Mark Thompson, Home Owner in Havre de Grace, MD

Getting out of my underwater house

Asked by Mark Thompson, Havre de Grace, MD Sun Sep 4, 2011

My wife and I got married purchased our first home (condo) in MD 5 years ago at 290k when we were 25 years old. We planned on moving out and starting a family at around the 5 year mark. The Condo's are now selling somewhere around 180k and we still owe 256k. We have excellent credit (around 750) and don't want to risk ruining it with a short sale of foreclosure. Our mortgage with taxes is around $1890 a month and our condo dues are $390 a month totaling $2280. Our household income is 135k. Our Condo can rent for roughly $1400 to $1600 a month so we would take a loss.

We are trying to build up a large savings as opposed to paying down the mortgage. We have an option to move in with my in-laws if we wanted to rent out our place and save more money. Someone mentioned to me that if we move in with my in-laws, declare that as our primary residence, show the rental income for 6 months, and put 20% down on the next mortgage, that we would be likely to get approved is this true?

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Depending on how much in consumer debt payments you have each month (car loan, student loans, credit cards, etc.), and how much of a sales price you are looking at, your $135k/year of income could potentially qualify for a purchase of a house without the use of rental income. Have you had a mortgage loan officer calculate your numbers?

However if you do need rental income to qualify, and since you are upside down, and if you are buying in the same area as your current primary residence, then you will need to claim the rental income on your tax returns and then it'll be considered a rental property and thus not need the 25-30% equity that loan programs need you to have in order to use rental income from a vacating primary residence. The longer you have the renter in there the easier time you'll have using the rental income, but there is no predefined amount of time other than having reported it on your most recent tax returns - so if you rent it out now and in early 2012 you'll have filed your 2011 tax returns with the reported rental income you should be good to use it as long as you still have a renter in there. There is also no 20% down requirement in order for that to be possible - you could purchase with FHA financing & 3.5% down or conventional financing with as little as 3% down (with 5% down you can avoid monthly mortgage insurance).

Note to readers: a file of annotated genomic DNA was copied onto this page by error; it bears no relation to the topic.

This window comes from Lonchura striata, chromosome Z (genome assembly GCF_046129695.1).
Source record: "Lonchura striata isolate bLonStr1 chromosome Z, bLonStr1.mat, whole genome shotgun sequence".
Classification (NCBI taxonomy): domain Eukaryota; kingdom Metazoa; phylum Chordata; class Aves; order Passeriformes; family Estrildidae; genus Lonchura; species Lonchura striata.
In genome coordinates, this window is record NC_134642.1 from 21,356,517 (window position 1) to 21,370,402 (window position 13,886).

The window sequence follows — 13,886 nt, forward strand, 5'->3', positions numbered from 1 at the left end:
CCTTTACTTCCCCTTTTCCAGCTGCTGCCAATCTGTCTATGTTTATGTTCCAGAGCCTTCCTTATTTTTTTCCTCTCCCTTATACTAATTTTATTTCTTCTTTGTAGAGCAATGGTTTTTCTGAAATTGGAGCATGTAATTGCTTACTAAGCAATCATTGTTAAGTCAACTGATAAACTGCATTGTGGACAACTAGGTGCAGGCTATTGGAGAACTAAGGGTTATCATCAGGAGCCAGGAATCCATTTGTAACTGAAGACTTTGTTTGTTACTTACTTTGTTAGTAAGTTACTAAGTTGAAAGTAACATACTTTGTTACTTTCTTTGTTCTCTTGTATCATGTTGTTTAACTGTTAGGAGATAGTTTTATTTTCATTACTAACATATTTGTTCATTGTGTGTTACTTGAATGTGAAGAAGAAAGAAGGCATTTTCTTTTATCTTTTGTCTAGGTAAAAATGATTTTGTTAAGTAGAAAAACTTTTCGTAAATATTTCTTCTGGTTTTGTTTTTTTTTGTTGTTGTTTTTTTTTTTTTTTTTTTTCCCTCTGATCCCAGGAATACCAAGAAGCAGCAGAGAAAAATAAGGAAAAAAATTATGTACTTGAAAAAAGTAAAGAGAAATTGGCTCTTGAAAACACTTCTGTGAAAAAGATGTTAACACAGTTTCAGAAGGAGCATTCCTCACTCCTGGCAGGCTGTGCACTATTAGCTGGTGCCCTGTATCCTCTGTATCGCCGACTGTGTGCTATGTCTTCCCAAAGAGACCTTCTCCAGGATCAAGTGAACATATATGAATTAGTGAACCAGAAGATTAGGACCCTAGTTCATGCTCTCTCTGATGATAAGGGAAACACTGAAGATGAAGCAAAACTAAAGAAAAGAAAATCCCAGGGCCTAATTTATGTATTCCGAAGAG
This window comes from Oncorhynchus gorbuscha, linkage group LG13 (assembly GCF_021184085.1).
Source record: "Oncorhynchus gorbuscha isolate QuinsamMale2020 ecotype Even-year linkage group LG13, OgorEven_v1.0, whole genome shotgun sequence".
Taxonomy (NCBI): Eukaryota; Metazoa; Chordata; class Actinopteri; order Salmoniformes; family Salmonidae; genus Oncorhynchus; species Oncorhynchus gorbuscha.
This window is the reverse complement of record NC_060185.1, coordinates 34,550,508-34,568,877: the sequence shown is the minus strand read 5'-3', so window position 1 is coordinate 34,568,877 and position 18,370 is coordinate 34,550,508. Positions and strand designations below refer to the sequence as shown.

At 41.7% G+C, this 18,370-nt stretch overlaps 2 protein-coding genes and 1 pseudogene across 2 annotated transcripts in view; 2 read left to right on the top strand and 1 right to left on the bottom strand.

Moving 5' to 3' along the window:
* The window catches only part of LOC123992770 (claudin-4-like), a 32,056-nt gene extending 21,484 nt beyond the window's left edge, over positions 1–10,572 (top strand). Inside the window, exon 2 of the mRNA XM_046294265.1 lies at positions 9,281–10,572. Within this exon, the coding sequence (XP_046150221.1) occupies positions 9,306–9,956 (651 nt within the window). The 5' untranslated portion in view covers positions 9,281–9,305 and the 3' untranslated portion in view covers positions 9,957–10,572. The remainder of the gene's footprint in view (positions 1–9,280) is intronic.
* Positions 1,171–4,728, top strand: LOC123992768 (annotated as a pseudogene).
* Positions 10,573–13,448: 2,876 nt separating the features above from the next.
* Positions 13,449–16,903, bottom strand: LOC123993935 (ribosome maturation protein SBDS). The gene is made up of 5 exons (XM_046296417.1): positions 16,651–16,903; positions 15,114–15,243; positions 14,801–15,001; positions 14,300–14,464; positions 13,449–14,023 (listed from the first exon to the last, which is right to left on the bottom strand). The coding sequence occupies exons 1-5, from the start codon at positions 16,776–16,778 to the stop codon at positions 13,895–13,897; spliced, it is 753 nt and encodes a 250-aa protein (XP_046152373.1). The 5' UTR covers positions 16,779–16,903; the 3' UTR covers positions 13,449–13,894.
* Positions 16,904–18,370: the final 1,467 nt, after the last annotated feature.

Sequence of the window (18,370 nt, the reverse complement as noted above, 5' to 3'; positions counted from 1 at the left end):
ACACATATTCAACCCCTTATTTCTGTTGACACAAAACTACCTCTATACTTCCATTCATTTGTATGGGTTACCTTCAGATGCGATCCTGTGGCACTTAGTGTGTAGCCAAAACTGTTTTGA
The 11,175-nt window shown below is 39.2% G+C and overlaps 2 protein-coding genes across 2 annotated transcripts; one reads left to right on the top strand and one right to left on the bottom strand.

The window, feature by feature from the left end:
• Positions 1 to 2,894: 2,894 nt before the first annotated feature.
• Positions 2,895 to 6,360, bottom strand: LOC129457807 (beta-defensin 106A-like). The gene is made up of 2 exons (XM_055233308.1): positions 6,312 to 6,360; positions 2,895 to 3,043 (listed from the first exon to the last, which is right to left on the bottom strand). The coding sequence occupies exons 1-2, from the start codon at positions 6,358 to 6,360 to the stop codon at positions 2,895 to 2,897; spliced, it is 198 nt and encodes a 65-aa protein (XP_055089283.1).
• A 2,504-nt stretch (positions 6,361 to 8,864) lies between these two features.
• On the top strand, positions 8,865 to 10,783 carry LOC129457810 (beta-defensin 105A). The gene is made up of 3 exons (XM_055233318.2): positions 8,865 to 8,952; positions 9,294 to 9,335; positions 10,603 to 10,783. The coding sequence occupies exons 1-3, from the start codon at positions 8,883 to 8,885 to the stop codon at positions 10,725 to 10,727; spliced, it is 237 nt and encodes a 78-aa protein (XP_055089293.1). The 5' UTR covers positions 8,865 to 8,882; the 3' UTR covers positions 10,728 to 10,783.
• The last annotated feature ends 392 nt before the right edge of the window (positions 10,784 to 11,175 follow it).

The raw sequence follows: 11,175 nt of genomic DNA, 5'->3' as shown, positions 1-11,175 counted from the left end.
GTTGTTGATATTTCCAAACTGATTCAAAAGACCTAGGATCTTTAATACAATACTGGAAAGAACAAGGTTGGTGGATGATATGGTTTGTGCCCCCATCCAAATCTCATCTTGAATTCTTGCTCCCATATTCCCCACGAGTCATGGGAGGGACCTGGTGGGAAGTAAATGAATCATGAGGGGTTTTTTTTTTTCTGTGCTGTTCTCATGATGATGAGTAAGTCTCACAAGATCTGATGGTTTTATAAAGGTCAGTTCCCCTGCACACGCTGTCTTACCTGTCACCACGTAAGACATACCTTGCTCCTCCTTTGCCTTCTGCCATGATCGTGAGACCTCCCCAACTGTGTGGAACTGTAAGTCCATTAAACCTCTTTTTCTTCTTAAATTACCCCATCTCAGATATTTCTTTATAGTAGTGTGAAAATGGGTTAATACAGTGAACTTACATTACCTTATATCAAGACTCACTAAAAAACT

2 votes Thank Flag Link Sun Sep 4, 2011
Is it more important to keep a good credit score for now and continue to hemorrhage money for the foreseeable future? I would contact a good local real estate attorney or agent familiar with distressed properties and go over your options.
1 vote Thank Flag Link Sun Sep 4, 2011
Shane has given you some great advice. The real question is one only you can really answer, how badly do you want to move? Assuming you are willing to live with mom & dad for a while and your motivation is high, I would suggest the sooner you get started the better. Time will eventually straighten out much of the market; we just don't know how much time.
With the current environment of low rates & prices and your good income, save some money, pay off as much debt as possible and get a tenant. If all goes optimally, you'll be able to buy while prices & rates remain low and the market will move up providing you improved value in both places. No guarantees, just my wish for you.
0 votes Thank Flag Link Sun Sep 4, 2011
Mark the key will be your debt to income ratio's. You should start by meeting with a local and trusted mortgage broker who can run the numbers for you. You should also at least meet with a realtor who is well expereinced in short sales and uses a professional negotiator. They can advise you if a short sale is possible, With a large savings it is is not likely a bank would approve. A real estate attorney can guide you through the options. Good luck working things out
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0 votes Thank Flag Link Sun Sep 4, 2011
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